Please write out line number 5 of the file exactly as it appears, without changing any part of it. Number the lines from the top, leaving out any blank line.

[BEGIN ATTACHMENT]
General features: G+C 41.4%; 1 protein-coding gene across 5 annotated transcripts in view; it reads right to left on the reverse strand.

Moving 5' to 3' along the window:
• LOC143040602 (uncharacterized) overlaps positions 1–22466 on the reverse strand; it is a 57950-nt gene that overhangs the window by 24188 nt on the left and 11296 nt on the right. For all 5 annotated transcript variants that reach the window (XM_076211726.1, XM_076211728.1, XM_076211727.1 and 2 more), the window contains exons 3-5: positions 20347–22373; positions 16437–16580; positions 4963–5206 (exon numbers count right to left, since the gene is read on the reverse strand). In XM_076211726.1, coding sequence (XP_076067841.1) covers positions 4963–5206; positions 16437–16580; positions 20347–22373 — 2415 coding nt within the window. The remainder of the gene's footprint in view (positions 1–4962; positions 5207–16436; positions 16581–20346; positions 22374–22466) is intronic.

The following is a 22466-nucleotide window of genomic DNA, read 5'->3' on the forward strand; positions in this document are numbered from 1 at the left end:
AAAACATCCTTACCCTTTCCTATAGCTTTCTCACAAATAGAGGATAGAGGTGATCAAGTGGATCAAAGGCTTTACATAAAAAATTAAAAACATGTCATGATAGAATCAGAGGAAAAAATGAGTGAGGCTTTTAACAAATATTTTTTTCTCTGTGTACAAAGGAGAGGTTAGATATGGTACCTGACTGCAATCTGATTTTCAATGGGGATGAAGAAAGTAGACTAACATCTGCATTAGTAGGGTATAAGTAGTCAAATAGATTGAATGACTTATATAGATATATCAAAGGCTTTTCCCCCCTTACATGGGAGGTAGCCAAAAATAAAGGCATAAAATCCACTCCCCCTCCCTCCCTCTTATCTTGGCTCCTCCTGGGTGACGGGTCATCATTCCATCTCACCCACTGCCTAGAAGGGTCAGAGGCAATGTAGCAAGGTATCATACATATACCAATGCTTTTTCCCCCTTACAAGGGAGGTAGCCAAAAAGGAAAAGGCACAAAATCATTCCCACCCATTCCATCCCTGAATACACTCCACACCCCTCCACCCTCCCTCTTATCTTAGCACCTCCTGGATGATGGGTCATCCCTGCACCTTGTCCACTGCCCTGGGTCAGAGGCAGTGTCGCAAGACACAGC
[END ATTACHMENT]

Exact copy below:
AAAACATCCTTACCCTTTCCTATAGCTTTCTCACAAATAGAGGATAGAGGTGATCAAGTGGATCAAAGGCTTTACATAAAAAATTAAAAACATGTCATGATAGAATCAGAGGAAAAAATGAGTGAGGCTTTTAACAAATATTTTTTTCTCTGTGTACAAAGGAGAGGTTAGATATGGTACCTGACTGCAATCTGATTTTCAATGGGGATGAAGAAAGTAGACTAACATCTGCATTAGTAGGGTATAAGTAGTCAAATAGATTGAATGACTTATATAGATATATCAAAGGCTTTTCCCCCCTTACATGGGAGGTAGCCAAAAATAAAGGCATAAAATCCACTCCCCCTCCCTCCCTCTTATCTTGGCTCCTCCTGGGTGACGGGTCATCATTCCATCTCACCCACTGCCTAGAAGGGTCAGAGGCAATGTAGCAAGGTATCATACATATACCAATGCTTTTTCCCCCTTACAAGGGAGGTAGCCAAAAAGGAAAAGGCACAAAATCATTCCCACCCATTCCATCCCTGAATACACTCCACACCCCTCCACCCTCCCTCTTATCTTAGCACCTCCTGGATGATGGGTCATCCCTGCACCTTGTCCACTGCCCTGGGTCAGAGGCAGTGTCGCAAGACACAGC